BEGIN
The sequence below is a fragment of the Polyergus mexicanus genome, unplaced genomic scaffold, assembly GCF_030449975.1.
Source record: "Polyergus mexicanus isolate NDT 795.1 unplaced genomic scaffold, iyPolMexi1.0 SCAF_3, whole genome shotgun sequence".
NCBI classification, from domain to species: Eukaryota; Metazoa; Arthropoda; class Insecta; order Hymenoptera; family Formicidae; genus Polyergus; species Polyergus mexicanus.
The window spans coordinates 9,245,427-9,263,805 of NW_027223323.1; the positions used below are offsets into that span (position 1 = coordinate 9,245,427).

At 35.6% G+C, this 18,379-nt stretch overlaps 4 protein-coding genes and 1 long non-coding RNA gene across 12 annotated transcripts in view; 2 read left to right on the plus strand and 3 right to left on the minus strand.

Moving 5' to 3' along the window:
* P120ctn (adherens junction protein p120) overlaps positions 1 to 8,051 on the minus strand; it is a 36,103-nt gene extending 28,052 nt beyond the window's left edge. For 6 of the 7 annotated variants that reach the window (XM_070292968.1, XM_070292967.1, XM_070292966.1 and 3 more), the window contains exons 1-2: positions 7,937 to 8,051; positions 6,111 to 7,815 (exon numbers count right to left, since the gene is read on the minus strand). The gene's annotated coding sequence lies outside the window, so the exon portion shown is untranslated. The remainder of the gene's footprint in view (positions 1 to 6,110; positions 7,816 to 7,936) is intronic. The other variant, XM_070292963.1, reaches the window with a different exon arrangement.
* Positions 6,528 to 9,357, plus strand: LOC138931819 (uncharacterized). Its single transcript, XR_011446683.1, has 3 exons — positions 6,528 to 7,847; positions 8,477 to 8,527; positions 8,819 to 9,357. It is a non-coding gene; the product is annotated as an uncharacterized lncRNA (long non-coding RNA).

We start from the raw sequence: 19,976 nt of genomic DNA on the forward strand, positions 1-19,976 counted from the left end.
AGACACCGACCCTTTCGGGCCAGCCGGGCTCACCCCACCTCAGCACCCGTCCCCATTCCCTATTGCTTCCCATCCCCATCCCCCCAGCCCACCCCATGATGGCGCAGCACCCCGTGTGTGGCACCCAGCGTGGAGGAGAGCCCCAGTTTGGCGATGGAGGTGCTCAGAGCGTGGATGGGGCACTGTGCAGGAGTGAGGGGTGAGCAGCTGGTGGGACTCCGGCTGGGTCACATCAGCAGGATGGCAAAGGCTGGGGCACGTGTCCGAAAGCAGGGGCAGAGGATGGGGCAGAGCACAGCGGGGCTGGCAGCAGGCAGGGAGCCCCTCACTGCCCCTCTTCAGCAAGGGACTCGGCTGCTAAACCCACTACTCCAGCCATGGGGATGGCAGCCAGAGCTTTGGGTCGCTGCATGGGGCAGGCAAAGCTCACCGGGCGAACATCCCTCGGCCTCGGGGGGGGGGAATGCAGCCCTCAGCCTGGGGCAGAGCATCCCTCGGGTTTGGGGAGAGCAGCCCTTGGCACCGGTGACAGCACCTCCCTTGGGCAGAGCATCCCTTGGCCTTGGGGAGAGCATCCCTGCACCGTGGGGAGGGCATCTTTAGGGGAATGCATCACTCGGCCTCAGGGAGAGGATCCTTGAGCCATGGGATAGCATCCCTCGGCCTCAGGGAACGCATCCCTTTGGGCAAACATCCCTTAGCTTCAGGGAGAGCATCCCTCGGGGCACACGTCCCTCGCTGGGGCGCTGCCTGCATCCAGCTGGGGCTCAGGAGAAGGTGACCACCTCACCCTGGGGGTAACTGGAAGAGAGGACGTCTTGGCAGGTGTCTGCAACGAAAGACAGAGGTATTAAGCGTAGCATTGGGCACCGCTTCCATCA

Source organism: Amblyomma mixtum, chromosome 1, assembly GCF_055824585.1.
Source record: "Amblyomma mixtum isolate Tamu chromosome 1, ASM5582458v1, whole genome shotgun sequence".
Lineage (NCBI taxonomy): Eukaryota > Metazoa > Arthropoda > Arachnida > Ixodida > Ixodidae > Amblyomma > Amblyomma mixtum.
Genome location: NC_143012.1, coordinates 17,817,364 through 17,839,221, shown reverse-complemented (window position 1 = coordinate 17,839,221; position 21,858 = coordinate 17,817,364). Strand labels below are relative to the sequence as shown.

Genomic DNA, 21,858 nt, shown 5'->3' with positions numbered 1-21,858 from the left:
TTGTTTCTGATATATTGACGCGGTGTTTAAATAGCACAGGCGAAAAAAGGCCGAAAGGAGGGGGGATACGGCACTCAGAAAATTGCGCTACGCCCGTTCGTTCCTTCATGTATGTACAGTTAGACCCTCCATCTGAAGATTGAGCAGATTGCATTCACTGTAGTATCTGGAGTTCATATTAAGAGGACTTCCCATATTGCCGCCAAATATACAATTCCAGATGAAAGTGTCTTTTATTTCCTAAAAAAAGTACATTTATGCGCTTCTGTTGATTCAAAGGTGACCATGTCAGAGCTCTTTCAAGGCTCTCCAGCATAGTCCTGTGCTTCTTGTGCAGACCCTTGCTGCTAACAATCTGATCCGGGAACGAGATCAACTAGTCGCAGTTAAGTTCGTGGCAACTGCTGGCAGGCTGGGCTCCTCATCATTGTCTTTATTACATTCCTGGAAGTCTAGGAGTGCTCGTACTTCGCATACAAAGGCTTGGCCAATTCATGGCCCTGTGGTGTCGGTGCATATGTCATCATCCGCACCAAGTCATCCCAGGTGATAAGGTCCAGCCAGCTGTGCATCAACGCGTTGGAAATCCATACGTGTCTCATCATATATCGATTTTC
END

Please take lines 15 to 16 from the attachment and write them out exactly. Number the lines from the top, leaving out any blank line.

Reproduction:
Genomic DNA, 21,858 nt, shown 5'->3' with positions numbered 1-21,858 from the left:
TTGTTTCTGATATATTGACGCGGTGTTTAAATAGCACAGGCGAAAAAAGGCCGAAAGGAGGGGGGATACGGCACTCAGAAAATTGCGCTACGCCCGTTCGTTCCTTCATGTATGTACAGTTAGACCCTCCATCTGAAGATTGAGCAGATTGCATTCACTGTAGTATCTGGAGTTCATATTAAGAGGACTTCCCATATTGCCGCCAAATATACAATTCCAGATGAAAGTGTCTTTTATTTCCTAAAAAAAGTACATTTATGCGCTTCTGTTGATTCAAAGGTGACCATGTCAGAGCTCTTTCAAGGCTCTCCAGCATAGTCCTGTGCTTCTTGTGCAGACCCTTGCTGCTAACAATCTGATCCGGGAACGAGATCAACTAGTCGCAGTTAAGTTCGTGGCAACTGCTGGCAGGCTGGGCTCCTCATCATTGTCTTTATTACATTCCTGGAAGTCTAGGAGTGCTCGTACTTCGCATACAAAGGCTTGGCCAATTCATGGCCCTGTGGTGTCGGTGCATATGTCATCATCCGCACCAAGTCATCCCAGGTGATAAGGTCCAGCCAGCTGTGCATCAACGCGTTGGAAATCCATACGTGTCTCATCATATATCGATTTTC